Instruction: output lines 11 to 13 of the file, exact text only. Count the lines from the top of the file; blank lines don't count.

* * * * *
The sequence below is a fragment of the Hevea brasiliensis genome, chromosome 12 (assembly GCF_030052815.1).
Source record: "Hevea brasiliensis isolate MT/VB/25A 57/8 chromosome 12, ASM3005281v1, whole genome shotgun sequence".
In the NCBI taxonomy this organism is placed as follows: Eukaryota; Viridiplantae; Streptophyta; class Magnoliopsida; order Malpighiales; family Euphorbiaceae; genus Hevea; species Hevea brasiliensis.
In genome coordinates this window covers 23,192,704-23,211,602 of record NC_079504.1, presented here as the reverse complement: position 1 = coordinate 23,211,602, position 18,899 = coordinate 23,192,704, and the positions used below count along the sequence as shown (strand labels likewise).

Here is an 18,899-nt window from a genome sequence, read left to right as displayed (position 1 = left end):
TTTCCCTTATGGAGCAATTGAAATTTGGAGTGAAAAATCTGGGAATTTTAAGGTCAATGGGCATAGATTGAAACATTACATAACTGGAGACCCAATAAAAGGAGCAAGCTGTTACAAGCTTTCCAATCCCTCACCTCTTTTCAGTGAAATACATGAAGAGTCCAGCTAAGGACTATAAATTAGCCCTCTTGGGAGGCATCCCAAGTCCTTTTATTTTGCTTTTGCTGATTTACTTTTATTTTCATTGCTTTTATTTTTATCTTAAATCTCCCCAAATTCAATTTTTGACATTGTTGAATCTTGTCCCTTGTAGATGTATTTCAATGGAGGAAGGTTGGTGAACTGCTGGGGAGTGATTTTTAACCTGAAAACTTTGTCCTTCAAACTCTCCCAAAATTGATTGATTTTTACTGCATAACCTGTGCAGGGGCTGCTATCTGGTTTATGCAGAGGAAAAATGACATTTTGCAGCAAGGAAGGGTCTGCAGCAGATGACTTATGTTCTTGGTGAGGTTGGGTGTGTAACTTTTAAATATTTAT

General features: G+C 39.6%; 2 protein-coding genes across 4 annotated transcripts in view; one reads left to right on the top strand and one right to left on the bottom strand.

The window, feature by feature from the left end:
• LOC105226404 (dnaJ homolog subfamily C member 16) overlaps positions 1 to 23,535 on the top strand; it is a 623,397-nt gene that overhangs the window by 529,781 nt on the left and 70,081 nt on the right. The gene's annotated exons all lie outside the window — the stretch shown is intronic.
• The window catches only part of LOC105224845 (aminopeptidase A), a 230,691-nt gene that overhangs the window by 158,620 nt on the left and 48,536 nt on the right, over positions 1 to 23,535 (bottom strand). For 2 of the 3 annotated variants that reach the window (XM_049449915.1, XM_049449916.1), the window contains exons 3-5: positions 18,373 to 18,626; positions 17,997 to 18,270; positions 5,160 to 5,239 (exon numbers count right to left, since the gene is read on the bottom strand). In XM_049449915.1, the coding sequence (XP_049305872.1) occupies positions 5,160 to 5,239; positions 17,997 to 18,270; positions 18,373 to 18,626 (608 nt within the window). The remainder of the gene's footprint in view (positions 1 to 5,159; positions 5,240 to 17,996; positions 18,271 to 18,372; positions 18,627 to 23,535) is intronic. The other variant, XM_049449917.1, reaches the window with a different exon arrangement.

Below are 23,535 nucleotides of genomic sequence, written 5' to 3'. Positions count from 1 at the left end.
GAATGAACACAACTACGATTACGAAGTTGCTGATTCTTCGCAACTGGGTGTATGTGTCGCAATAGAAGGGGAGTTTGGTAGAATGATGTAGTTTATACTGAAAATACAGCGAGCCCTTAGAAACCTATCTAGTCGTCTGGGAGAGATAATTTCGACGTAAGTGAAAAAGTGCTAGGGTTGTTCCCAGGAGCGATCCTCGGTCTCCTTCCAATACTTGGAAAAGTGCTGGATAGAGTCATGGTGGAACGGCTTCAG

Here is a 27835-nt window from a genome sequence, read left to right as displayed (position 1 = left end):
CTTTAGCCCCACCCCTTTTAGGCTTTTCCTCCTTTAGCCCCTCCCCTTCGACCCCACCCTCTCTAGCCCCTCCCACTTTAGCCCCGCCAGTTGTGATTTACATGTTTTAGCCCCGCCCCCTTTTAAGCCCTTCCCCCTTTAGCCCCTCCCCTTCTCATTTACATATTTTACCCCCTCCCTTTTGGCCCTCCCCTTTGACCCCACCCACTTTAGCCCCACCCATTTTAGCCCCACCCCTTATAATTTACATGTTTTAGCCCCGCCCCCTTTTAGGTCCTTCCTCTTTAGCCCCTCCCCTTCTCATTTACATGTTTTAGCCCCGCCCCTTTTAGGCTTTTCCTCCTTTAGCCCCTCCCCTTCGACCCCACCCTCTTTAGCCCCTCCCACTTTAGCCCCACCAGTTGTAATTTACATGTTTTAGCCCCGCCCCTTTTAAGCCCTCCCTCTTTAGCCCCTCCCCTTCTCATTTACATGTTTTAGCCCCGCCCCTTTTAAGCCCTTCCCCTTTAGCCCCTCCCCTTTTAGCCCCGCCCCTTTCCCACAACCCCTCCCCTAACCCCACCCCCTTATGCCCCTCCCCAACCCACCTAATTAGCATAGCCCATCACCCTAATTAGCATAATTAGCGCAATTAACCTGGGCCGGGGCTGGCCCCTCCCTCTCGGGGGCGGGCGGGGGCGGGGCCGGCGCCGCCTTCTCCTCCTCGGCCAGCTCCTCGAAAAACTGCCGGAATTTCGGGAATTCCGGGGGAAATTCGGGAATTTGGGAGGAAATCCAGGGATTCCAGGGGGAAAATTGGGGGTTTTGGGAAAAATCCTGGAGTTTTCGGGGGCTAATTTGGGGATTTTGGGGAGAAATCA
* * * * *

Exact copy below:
Below are 23,535 nucleotides of genomic sequence, written 5' to 3'. Positions count from 1 at the left end.
GAATGAACACAACTACGATTACGAAGTTGCTGATTCTTCGCAACTGGGTGTATGTGTCGCAATAGAAGGGGAGTTTGGTAGAATGATGTAGTTTATACTGAAAATACAGCGAGCCCTTAGAAACCTATCTAGTCGTCTGGGAGAGATAATTTCGACGTAAGTGAAAAAGTGCTAGGGTTGTTCCCAGGAGCGATCCTCGGTCTCCTTCCAATACTTGGAAAAGTGCTGGATAGAGTCATGGTGGAACGGCTTCAG

Here is a 27835-nt window from a genome sequence, read left to right as displayed (position 1 = left end):